“That infrastructure spending helps drive our economy,” Barbour said.
What is needed, he said, is the $50 billion national infrastructure initiative that has been presented to Congress by an industry group. But meanwhile, the state has to find a way to restore NCDOT.
“There’s hard choices that have to be made,” Barbour said, “and they’re extremely difficult.”
NCDOT Assistant Director of Communications Jamie Kritizer said that even without the help of federal dollars, transportation workers would still be able to do some storm response.
“If a storm were to hit while we’re under the budget floor, we would have to respond using our own employees, equipment and supplies,” Kritzer said in an email. “We could not start any new contracts with outside vendors.”
Transportation maintenance projects have long been underfunded by the state, but NCDOT’s budget in recent years has suffered major hits from multiple storms and a court ruling that involves a large financial obligation.
According to a September 2019 financial review conducted for the department, its cash reserves had been depleted over the past year to the near minimum required by law over costs related to hurricanes Florence, Michael and Matthew, as well as response to snowstorms, rockslides and flash flooding. There were also high costs from the Map Act court case settlements and for projects that exceeded initial estimates.
One-third of the cash deficit, the review said, was attributed to the high number of natural disasters.
Boyette said it would take an infusion of $600-$700 million just to bring NCDOT financially back to where it was before the pandemic hit. It would take $1.34 billion “to be whole,” he added.
A temporary gas tax hike?
Michael Walden, a commission member and an economics professor at North Carolina State University, suggested that if the agency is in critical need of funding, it may be worth considering a temporary increase in gas taxes, which fund more than 50% of the transportation budget, while the price at the pump is so relatively low. Considering that gas is projected to cost only $2.21 a gallon in 2021, the public may be willing to tolerate a notoriously unpopular hike in the gas tax if it’s not permanent.
Walden told commissioners that he expected it will take a year or more for recovery of the state’s economy, which pre-COVID had relatively low inflation and rising wages.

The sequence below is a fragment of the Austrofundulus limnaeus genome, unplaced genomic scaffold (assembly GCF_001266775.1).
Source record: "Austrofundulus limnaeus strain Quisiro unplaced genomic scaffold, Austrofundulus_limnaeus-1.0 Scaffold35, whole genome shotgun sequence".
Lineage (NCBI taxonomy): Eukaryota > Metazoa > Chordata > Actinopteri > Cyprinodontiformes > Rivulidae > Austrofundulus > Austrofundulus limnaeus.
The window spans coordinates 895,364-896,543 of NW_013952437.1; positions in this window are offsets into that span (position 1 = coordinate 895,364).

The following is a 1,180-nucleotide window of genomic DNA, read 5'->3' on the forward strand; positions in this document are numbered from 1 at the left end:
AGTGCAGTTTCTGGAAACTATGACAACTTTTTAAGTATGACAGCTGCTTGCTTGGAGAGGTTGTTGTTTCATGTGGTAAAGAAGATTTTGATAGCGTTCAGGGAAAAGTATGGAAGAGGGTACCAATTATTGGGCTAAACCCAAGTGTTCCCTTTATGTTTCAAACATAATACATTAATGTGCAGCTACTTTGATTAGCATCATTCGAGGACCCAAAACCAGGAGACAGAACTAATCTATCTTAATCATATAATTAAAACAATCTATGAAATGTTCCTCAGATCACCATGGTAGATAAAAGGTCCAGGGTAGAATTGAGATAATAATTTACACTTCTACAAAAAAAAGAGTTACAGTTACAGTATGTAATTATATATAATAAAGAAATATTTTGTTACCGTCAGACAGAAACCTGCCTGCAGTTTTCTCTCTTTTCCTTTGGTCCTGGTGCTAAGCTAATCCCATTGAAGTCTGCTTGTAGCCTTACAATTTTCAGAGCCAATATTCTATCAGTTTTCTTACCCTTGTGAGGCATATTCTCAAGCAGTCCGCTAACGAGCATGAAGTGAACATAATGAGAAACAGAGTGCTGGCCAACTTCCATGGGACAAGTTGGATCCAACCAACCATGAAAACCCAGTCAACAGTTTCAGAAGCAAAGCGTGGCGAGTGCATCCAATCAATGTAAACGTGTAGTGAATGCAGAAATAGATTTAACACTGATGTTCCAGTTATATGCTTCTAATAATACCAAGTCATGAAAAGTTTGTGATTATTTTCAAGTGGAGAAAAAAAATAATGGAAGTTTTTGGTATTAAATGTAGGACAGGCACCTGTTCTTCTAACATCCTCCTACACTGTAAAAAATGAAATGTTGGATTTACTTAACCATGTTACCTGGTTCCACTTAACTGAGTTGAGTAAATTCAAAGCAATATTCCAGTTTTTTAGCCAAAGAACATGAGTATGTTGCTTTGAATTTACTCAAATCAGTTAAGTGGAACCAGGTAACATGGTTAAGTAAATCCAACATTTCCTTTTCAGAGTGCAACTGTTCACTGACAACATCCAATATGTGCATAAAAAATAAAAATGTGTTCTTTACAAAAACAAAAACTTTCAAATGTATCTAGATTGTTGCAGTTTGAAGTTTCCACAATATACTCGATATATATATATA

“I think that makes this more difficult,” he said, “because it went from fairly good to fairly bad.”
In a later telephone interview, Walden, who at 70 has seen six recessions, said that the state is probably looking at losing about a third of its economy until it begins to grow again in the fall and winter. The good news, however, is that he did not expect North Carolina to suffer any loss of its brand, barring a huge spike in infections.
In the meantime, a 10- to 15-cent increase in the state’s gas tax could be a reasonable answer to keeping the lights on for NCDOT, he said.
“I understand that people don’t like paying the gas tax,” he said. But people also like good roads. “So, it’s a trade-off.”
Restrictions in travel and commerce, not to mention personal contacts and large gatherings, have had enormous consequences to local governments and small businesses. Tourism, one of the state’s largest revenue producers, has been crippled. Under such extremes, Walden said, government aid is not only appropriate, it is necessary.
“If you want to have an economy coming out of this, you’ve got to have some aid to sustain people through this,” he said. “The alternative is you don’t have half your economy.”
In time, Walden said, people will be driving all over North Carolina as much as ever because of its beautiful beaches and mountains, and tourism and business will come back.
But he warned against expecting a quick bounce back to normality.
“My brain tells me that people are going to stick their toe in the water and not go full fledge,” he said. “I hope I’m wrong, but my counsel would be: Be careful, be cautious.”